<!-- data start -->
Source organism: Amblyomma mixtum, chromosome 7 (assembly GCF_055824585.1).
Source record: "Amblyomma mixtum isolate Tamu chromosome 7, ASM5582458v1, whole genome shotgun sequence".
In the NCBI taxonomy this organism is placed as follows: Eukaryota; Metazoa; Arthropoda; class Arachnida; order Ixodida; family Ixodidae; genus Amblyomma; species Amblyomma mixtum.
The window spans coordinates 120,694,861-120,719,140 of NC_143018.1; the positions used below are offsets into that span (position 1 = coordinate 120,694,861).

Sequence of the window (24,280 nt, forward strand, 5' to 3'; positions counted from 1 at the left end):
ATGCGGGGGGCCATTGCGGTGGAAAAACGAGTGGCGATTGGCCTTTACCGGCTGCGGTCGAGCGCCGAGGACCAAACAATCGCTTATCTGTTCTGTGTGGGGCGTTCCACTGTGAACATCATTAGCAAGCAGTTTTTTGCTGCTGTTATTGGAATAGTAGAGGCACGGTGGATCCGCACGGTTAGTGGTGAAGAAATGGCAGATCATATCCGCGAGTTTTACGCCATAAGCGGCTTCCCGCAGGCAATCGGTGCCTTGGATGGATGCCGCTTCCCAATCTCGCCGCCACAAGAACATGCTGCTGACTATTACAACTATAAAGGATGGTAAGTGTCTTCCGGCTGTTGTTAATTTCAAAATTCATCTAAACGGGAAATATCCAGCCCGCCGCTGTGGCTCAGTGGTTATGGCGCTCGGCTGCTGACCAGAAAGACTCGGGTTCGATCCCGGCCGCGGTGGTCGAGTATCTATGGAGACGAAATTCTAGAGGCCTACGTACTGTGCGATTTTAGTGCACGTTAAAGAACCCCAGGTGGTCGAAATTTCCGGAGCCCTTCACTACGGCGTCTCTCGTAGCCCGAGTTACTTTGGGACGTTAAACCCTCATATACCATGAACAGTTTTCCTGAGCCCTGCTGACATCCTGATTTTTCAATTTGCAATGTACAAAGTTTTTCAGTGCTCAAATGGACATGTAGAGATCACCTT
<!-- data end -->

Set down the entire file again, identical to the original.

Source organism: Amblyomma mixtum, chromosome 7 (assembly GCF_055824585.1).
Source record: "Amblyomma mixtum isolate Tamu chromosome 7, ASM5582458v1, whole genome shotgun sequence".
In the NCBI taxonomy this organism is placed as follows: Eukaryota; Metazoa; Arthropoda; class Arachnida; order Ixodida; family Ixodidae; genus Amblyomma; species Amblyomma mixtum.
The window spans coordinates 120,694,861-120,719,140 of NC_143018.1; the positions used below are offsets into that span (position 1 = coordinate 120,694,861).

Sequence of the window (24,280 nt, forward strand, 5' to 3'; positions counted from 1 at the left end):
ATGCGGGGGGCCATTGCGGTGGAAAAACGAGTGGCGATTGGCCTTTACCGGCTGCGGTCGAGCGCCGAGGACCAAACAATCGCTTATCTGTTCTGTGTGGGGCGTTCCACTGTGAACATCATTAGCAAGCAGTTTTTTGCTGCTGTTATTGGAATAGTAGAGGCACGGTGGATCCGCACGGTTAGTGGTGAAGAAATGGCAGATCATATCCGCGAGTTTTACGCCATAAGCGGCTTCCCGCAGGCAATCGGTGCCTTGGATGGATGCCGCTTCCCAATCTCGCCGCCACAAGAACATGCTGCTGACTATTACAACTATAAAGGATGGTAAGTGTCTTCCGGCTGTTGTTAATTTCAAAATTCATCTAAACGGGAAATATCCAGCCCGCCGCTGTGGCTCAGTGGTTATGGCGCTCGGCTGCTGACCAGAAAGACTCGGGTTCGATCCCGGCCGCGGTGGTCGAGTATCTATGGAGACGAAATTCTAGAGGCCTACGTACTGTGCGATTTTAGTGCACGTTAAAGAACCCCAGGTGGTCGAAATTTCCGGAGCCCTTCACTACGGCGTCTCTCGTAGCCCGAGTTACTTTGGGACGTTAAACCCTCATATACCATGAACAGTTTTCCTGAGCCCTGCTGACATCCTGATTTTTCAATTTGCAATGTACAAAGTTTTTCAGTGCTCAAATGGACATGTAGAGATCACCTT